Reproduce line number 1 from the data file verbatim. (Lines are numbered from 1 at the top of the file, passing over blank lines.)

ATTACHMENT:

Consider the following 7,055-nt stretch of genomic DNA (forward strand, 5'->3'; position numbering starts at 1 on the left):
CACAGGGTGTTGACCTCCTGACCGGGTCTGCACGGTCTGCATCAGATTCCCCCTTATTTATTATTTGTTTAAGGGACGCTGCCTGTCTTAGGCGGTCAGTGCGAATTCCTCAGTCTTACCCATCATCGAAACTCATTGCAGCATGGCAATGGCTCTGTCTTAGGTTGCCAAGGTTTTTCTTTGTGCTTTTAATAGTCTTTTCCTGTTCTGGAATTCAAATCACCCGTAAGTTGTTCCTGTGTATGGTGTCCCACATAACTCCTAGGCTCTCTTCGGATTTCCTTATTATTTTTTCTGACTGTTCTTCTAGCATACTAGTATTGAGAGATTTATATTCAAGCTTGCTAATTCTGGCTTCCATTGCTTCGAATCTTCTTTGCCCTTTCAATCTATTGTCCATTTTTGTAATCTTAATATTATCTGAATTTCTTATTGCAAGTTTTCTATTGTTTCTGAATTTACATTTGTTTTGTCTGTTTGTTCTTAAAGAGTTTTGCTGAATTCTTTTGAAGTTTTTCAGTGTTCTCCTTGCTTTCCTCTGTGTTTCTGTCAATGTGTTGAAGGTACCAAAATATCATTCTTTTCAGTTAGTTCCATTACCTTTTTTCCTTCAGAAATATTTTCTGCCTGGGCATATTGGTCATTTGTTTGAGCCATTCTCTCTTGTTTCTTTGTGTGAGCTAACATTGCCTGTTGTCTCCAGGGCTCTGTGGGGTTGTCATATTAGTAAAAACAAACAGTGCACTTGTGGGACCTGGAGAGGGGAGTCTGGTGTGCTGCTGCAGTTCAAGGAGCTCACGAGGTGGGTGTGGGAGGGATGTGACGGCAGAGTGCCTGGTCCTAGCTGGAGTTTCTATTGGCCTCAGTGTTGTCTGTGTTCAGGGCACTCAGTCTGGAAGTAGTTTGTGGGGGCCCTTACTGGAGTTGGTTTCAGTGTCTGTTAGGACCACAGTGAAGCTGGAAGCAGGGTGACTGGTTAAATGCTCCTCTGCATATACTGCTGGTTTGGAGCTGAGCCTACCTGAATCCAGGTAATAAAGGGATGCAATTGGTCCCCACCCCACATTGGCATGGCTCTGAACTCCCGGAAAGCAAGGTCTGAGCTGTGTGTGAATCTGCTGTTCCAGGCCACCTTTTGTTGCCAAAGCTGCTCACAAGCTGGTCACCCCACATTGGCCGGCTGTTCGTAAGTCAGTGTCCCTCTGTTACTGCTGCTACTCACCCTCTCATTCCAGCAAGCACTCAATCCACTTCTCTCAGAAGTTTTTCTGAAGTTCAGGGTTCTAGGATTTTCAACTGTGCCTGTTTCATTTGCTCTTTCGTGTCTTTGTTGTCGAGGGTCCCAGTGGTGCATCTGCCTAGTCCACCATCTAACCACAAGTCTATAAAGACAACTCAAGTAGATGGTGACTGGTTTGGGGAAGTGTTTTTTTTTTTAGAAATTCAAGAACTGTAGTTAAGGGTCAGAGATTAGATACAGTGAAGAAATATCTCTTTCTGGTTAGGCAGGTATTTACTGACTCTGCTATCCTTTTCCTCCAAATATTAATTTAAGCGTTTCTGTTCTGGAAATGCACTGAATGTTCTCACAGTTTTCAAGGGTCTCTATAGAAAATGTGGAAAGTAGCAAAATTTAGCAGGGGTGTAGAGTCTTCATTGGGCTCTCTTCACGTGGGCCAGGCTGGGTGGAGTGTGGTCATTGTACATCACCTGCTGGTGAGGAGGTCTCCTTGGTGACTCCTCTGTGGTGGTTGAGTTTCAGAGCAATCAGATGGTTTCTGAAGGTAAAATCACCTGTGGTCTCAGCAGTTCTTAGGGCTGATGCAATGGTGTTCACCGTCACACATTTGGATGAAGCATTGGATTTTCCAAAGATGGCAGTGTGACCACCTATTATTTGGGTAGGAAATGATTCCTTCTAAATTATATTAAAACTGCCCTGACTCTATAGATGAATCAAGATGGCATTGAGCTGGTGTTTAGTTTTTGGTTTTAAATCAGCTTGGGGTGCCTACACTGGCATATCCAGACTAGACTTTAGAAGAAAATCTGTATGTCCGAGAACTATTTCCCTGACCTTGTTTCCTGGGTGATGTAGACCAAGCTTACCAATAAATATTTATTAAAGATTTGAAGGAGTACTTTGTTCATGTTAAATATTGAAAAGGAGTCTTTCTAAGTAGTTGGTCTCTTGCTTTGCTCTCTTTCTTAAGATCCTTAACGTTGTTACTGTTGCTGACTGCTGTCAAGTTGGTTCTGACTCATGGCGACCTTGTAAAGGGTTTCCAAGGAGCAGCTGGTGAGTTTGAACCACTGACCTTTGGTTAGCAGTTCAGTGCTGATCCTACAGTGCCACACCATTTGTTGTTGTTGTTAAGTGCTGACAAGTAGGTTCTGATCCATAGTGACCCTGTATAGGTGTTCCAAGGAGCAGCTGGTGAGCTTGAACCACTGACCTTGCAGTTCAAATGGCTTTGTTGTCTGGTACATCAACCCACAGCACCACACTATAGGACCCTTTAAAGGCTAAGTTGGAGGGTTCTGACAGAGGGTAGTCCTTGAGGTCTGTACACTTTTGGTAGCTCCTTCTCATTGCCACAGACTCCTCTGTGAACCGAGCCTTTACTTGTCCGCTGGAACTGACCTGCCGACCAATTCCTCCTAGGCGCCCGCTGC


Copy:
Consider the following 7,055-nt stretch of genomic DNA (forward strand, 5'->3'; position numbering starts at 1 on the left):